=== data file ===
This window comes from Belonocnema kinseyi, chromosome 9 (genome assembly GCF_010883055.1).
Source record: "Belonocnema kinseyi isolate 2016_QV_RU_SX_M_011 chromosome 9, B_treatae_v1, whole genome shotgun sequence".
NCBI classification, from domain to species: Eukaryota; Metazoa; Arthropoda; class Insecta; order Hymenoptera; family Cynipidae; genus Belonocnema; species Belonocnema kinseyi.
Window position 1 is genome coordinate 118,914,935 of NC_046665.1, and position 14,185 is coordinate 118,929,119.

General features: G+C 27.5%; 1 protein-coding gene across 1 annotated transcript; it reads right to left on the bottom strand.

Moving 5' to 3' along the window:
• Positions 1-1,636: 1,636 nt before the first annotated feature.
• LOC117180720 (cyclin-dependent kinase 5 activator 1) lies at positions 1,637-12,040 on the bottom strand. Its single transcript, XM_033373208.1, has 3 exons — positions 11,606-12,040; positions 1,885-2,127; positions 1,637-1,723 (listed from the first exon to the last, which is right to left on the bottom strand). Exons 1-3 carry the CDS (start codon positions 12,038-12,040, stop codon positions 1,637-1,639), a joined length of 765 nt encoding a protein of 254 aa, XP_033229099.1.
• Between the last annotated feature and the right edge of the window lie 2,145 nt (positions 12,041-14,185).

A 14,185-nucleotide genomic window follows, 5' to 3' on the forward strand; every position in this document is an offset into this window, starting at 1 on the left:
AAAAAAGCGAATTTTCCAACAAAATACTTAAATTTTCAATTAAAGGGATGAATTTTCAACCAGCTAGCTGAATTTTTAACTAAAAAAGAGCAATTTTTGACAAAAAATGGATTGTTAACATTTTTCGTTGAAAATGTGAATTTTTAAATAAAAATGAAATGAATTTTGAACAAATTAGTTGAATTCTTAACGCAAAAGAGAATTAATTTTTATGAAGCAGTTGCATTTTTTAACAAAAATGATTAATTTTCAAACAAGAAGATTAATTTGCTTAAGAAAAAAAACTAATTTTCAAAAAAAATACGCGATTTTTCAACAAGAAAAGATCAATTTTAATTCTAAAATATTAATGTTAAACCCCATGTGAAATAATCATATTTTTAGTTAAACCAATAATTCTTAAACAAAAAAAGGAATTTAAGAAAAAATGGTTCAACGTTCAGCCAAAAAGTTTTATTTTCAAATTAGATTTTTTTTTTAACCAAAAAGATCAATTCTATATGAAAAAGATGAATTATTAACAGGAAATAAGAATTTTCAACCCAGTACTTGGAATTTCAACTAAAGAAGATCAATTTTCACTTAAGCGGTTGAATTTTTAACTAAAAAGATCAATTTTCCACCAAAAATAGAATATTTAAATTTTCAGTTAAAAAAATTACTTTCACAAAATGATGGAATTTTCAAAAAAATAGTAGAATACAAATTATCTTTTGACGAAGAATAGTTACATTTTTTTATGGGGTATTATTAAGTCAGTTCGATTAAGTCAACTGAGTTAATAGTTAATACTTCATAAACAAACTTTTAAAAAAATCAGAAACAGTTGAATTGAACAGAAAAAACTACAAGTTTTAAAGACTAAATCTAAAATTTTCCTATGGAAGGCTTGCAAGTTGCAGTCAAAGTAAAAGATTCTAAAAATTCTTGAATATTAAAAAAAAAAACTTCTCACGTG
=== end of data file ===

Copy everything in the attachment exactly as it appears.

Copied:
This window comes from Belonocnema kinseyi, chromosome 9 (genome assembly GCF_010883055.1).
Source record: "Belonocnema kinseyi isolate 2016_QV_RU_SX_M_011 chromosome 9, B_treatae_v1, whole genome shotgun sequence".
NCBI classification, from domain to species: Eukaryota; Metazoa; Arthropoda; class Insecta; order Hymenoptera; family Cynipidae; genus Belonocnema; species Belonocnema kinseyi.
Window position 1 is genome coordinate 118,914,935 of NC_046665.1, and position 14,185 is coordinate 118,929,119.

General features: G+C 27.5%; 1 protein-coding gene across 1 annotated transcript; it reads right to left on the bottom strand.

Moving 5' to 3' along the window:
• Positions 1-1,636: 1,636 nt before the first annotated feature.
• LOC117180720 (cyclin-dependent kinase 5 activator 1) lies at positions 1,637-12,040 on the bottom strand. Its single transcript, XM_033373208.1, has 3 exons — positions 11,606-12,040; positions 1,885-2,127; positions 1,637-1,723 (listed from the first exon to the last, which is right to left on the bottom strand). Exons 1-3 carry the CDS (start codon positions 12,038-12,040, stop codon positions 1,637-1,639), a joined length of 765 nt encoding a protein of 254 aa, XP_033229099.1.
• Between the last annotated feature and the right edge of the window lie 2,145 nt (positions 12,041-14,185).

A 14,185-nucleotide genomic window follows, 5' to 3' on the forward strand; every position in this document is an offset into this window, starting at 1 on the left:
AAAAAAGCGAATTTTCCAACAAAATACTTAAATTTTCAATTAAAGGGATGAATTTTCAACCAGCTAGCTGAATTTTTAACTAAAAAAGAGCAATTTTTGACAAAAAATGGATTGTTAACATTTTTCGTTGAAAATGTGAATTTTTAAATAAAAATGAAATGAATTTTGAACAAATTAGTTGAATTCTTAACGCAAAAGAGAATTAATTTTTATGAAGCAGTTGCATTTTTTAACAAAAATGATTAATTTTCAAACAAGAAGATTAATTTGCTTAAGAAAAAAAACTAATTTTCAAAAAAAATACGCGATTTTTCAACAAGAAAAGATCAATTTTAATTCTAAAATATTAATGTTAAACCCCATGTGAAATAATCATATTTTTAGTTAAACCAATAATTCTTAAACAAAAAAAGGAATTTAAGAAAAAATGGTTCAACGTTCAGCCAAAAAGTTTTATTTTCAAATTAGATTTTTTTTTTAACCAAAAAGATCAATTCTATATGAAAAAGATGAATTATTAACAGGAAATAAGAATTTTCAACCCAGTACTTGGAATTTCAACTAAAGAAGATCAATTTTCACTTAAGCGGTTGAATTTTTAACTAAAAAGATCAATTTTCCACCAAAAATAGAATATTTAAATTTTCAGTTAAAAAAATTACTTTCACAAAATGATGGAATTTTCAAAAAAATAGTAGAATACAAATTATCTTTTGACGAAGAATAGTTACATTTTTTTATGGGGTATTATTAAGTCAGTTCGATTAAGTCAACTGAGTTAATAGTTAATACTTCATAAACAAACTTTTAAAAAAATCAGAAACAGTTGAATTGAACAGAAAAAACTACAAGTTTTAAAGACTAAATCTAAAATTTTCCTATGGAAGGCTTGCAAGTTGCAGTCAAAGTAAAAGATTCTAAAAATTCTTGAATATTAAAAAAAAAAACTTCTCACGTG